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Adding Server-Side License Verification to Your App

When verifying that the user has purchased or downloaded a legitimate copy of your app from the Google Play Store, it's best to perform the license verification check on a server that you control.

This guide presents a step-by-step process for completing server-side license verification and presents some best practices related to performing this check.

Process overview

Figure 1 shows how information is transferred between your app, Google Play, and your private server:

Data flow diagram
Figure 1. Flow of data between your app and Google Play, then between your app and your private server
  1. Your app makes a request to Google Play, inquiring about whether a particular user has purchased or downloaded a legitimate copy of your app.
  2. Google Play responds by sending a response data object, an object of type ResponseData, to your app. This object is a signed piece of information that states whether the user has purchased or downloaded a legitimate copy of your app.
  3. Your app makes a request to a private server that you control, verifying the contents of the response data.
  4. The server responds by sending a status to your app, indicating whether the user has indeed purchased or downloaded a legitimate copy of your app. If the server provides a "success" message, verify the response and then grant the user access to the resources that require a license.

Because the response data is signed by Google Play, then checked on your server, there's no way to modify the object on the device running your app. If your app relies on the server and makes resources available only to legitimate users, your app is substantially more protected against unauthorized users.

The following sections provide additional considerations to keep in mind when performing server-side license verification.

Safeguard against replay attacks

After receiving a response from Google Play regarding the user's license status, it's possible for the user to copy the response data and use it multiple times, or give it to other users who could then forge their own requests to your app's private server. This sort of action is known as a replay attack.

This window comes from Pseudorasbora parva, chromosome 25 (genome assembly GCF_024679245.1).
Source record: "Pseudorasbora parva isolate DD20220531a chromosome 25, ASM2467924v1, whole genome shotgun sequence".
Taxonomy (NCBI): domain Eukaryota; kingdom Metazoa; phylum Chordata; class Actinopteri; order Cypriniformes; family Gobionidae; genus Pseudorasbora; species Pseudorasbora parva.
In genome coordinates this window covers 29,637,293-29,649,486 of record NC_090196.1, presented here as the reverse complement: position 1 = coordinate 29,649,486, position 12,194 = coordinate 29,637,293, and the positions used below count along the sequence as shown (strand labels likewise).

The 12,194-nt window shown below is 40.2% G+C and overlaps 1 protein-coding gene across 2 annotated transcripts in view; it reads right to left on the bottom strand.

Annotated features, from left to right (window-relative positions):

To reduce the likelihood of users performing replay attacks successfully, take the following measures before sending a request to your app's server:

  • Check the timestamp that's included in the response data, making sure that Google Play generated the response recently.

  • Perform rate-limiting on your server request, such as exponential backoff, to reduce the number of times that your app attempts to send the same response data to your app's server.

  • Before verifying the contents of Google Play's response data on your private server, make an initial, authentication-based request to your private server. In this first request, send user credentials to your server, and have your server then respond with a nonce, or a number that is used only once. You can then include this nonce in your next request to your private server, asking for license verification data. For details on how to choose a good value for the nonce, see the generate a suitable nonce value section.

Generate a suitable nonce value

Use one of the following techniques to create a nonce value that's difficult to guess:

  • Generate a hash value based on the user's ID.
  • Generate a random value on a per-user basis. Store this random value on your app's server as part of a given user's attributes.

Verify response data from your server

When reviewing response data that your app's server sends to your app, make sure that the License Verification Library response isn't forged. Verify the signature that's included in the app server's response data by comparing it with the key that your app received from Google Play in a previous step.

It's also worth remembering that the block specific to the License Verification Library (LVL) is the only part that's signed. Therefore, it's the only part of your app server's response data that your app should trust.